Zionist Settlement in Tulkarm District 1920-1948

Discussion Committee: 
Dr. Ameen Abu Baker/supervisor
Dr.Zuhair Ghanayem/external examiner
Dr. Mohammad Al-Khateeb/internal examiner
Dr. Ameen Abu Baker/supervisor
Tamara N.M. Mish’al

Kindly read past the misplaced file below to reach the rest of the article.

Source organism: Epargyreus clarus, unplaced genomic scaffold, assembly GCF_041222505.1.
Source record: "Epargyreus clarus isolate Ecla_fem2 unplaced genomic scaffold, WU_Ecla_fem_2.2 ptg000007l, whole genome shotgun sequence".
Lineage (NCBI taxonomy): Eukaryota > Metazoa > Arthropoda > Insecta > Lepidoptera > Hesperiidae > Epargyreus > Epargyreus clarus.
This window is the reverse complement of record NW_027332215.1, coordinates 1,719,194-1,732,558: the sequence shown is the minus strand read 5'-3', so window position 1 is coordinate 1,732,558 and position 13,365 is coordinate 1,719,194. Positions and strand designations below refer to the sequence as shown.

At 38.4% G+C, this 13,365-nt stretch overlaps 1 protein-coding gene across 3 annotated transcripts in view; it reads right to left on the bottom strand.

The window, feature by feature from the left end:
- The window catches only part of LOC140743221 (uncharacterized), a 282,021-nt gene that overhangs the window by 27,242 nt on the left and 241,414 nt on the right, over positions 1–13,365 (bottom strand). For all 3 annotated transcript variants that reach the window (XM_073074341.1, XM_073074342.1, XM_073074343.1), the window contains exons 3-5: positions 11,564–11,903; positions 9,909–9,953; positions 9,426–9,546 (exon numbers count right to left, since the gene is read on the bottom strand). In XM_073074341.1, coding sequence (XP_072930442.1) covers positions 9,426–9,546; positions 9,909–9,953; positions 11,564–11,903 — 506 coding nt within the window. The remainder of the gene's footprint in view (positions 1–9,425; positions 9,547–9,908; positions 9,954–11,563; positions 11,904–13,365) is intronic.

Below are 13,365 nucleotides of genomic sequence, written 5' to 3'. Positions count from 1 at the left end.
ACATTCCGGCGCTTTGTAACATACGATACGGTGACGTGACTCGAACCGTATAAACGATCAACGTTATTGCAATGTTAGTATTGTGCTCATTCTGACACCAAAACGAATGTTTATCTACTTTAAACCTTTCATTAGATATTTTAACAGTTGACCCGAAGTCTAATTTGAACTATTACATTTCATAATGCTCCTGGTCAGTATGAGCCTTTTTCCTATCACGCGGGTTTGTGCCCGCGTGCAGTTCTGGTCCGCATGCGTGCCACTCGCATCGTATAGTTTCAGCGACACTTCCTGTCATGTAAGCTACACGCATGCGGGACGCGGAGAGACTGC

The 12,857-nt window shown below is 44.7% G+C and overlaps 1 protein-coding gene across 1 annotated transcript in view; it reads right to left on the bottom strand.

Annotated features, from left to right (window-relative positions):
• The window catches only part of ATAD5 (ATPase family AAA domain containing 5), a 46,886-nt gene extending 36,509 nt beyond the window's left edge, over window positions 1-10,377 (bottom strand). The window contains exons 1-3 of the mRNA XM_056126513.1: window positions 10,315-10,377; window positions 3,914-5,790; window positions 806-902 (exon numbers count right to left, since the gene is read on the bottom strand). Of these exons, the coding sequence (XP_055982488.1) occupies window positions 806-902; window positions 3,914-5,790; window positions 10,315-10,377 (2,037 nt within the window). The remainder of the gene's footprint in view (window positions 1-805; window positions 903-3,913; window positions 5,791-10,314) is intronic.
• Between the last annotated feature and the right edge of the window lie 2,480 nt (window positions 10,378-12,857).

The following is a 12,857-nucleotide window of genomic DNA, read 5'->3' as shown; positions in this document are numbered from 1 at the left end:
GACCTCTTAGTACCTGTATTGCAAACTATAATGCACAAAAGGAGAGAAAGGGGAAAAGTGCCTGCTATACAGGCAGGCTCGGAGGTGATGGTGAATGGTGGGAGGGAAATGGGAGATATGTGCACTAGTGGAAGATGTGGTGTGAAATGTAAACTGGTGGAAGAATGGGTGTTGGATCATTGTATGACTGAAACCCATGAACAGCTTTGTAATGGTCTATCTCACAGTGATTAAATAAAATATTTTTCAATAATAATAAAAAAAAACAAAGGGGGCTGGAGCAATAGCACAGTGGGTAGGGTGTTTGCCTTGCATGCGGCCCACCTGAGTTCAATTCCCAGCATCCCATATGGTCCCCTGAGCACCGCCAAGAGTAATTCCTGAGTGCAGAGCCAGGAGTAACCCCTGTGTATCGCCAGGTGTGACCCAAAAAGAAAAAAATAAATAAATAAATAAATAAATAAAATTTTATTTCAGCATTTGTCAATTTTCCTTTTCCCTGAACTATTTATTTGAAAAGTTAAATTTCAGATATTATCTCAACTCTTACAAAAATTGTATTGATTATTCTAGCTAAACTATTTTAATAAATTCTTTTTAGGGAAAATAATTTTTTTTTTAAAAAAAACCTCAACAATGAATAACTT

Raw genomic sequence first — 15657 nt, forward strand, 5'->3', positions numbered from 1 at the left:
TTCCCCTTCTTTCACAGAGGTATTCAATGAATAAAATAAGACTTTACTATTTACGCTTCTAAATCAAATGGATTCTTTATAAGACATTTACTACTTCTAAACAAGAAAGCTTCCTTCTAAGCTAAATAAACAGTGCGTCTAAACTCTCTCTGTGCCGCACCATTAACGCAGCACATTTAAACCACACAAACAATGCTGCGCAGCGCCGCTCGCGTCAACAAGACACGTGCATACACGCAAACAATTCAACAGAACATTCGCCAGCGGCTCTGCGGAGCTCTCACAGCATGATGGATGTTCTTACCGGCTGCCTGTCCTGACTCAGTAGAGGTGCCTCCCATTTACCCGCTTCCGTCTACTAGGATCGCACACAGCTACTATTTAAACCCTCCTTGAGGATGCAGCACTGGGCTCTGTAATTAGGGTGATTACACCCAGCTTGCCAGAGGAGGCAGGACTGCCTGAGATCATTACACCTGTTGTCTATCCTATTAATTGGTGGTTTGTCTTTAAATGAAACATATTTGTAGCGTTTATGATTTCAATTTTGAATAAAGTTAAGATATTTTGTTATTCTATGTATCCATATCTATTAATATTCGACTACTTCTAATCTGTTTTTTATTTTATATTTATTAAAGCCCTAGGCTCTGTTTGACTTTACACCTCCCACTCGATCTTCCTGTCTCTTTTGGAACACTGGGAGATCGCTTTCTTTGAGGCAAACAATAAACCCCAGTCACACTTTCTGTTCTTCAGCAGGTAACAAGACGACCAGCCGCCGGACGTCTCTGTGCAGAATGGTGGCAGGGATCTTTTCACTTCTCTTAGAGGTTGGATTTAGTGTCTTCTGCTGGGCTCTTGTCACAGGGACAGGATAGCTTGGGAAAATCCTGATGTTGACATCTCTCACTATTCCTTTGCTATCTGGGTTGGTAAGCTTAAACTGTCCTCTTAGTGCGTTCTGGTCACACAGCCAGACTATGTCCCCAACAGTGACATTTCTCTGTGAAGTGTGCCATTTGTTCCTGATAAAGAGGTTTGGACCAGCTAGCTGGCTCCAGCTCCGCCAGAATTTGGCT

Tulkarm District coastal area had been subjected to a ferocious colonization campaign which aimed at confiscating most of its fertile lands in order to pave the way for establishment of a national homeland for Jews in the land of Palestine. To that end, there was a need at the beginning to have control over the land to make it a physical base for settlement.This land has always been the core of the Palestinian cause. It has also been the focal point of the Zionist-Palestinian Arab conflict for more than five decades. This Zionist settlement scheme has left social and economic changes and has drawn the interest of both Arab and foreign scholars. This has resulted in publication of a number of scholarly works which all dealt with settlement, migration, land ownership, waqf(endowment),population, mandate, agriculture, popular resistance , rebellions, strikes, and wars. To achieve the Zionist scheme, the Zionist settlements in south and north have been linked to each other to form a complete chain. After confiscation of MarjIbn ‘Amer in the north and Jaffa lands in the south of the country, the Zionists began to confiscate TulkarmDistrict lands in different ways, sometimes directly through purchase from some inhabitants in the area. This was due to ignorance and the overburdening of the Palestinian farmers through imposition of heavy taxes on them as it had happened to Ramel, Zeita and Attil lands. This study was divided into separate units from the north to the south to make it easy for investigation.. The first area included the lands(ramel) of Zeita and Attil villages, which stand on the edge of the northern part of Tulkarm coastal area. This had led to colonial penetration and deportation of people from that area and establishment of settlements on it. In this regard, the researcher focused on four axes: geographical framework which included location, limits, area, elevation, populated centers, colonial concentration and mechanism of land expropriation by the Zionist movement and the consequences in terms of settlement and deportation. Then the researcher addressed the second area,the development of Wadi Al-Hawareth and Al-Qabani lands, the most outstanding land issue in Palestine during the 1930s. It was considered the largest piece of land expropriated by the Zionist movement after control ofMarjIbn ‘Amer and Hula plain. It had sped the expulsion of alarge number of inhabitants of the areas and forced them to wage a life and death battle to prove their rights. The Al-Hawareth issue became a focal point of interest for the Palestinian national political movement at the time. In this regard, the researcher focused on a number of axes: geographical framework of the area in terms of location, area, limits and naming. Then the researcher moved to examining the ways of confiscation of Al-Wadi lands by the Zionist movement, the British Mandate’s attitude towards it, popular resistance to defend the land. The section concludes with examination of the consequences of this land confiscation which included deportation of people, provision of assistance to them and establishment of settlements on it. The third area addressed ownership of lands lying within a group of villages in Western WadiSha’ir and Tulkarm city. These villages included Umm Khalid, Qaqoon and BeitLeed. The researcher shed light on Zionist movement’s confiscation of lands there and establishment of Jewish settlements on them. These included the Jewish city of Netanya. The researcher here focused on a number of axes: location, limits, area, concentration and deportation. A separate chapter was devoted to the southern part of the coastal plain of the district under the title of forests which had covered vast areas of the plain. This term was commonly used by the local inhabitants and it was embodied in the land registry records(tabu) and tax property department. The researcher focused on Jayyous forest, Qufor Sur, Qufor Saba, Miskeh, QoforZeebad, Qofur ‘Aboush, northern forest of Taiba including common lands of Taiba, Tira, Qalansawa,Barakeh,and Ramadan or what is called Basatt Umm Al-‘Alaq. It’sworth noting that the term forests was familiar to local people and was documented in local records and doesn’t carry imply the usage meaning of the term and what it refers to: predominance of trees, and forests on the land. This term was used to refer to waves of destruction which the area had witnessed from time to time in the first half of the 19th century due to a number ofnaturaland human factors.
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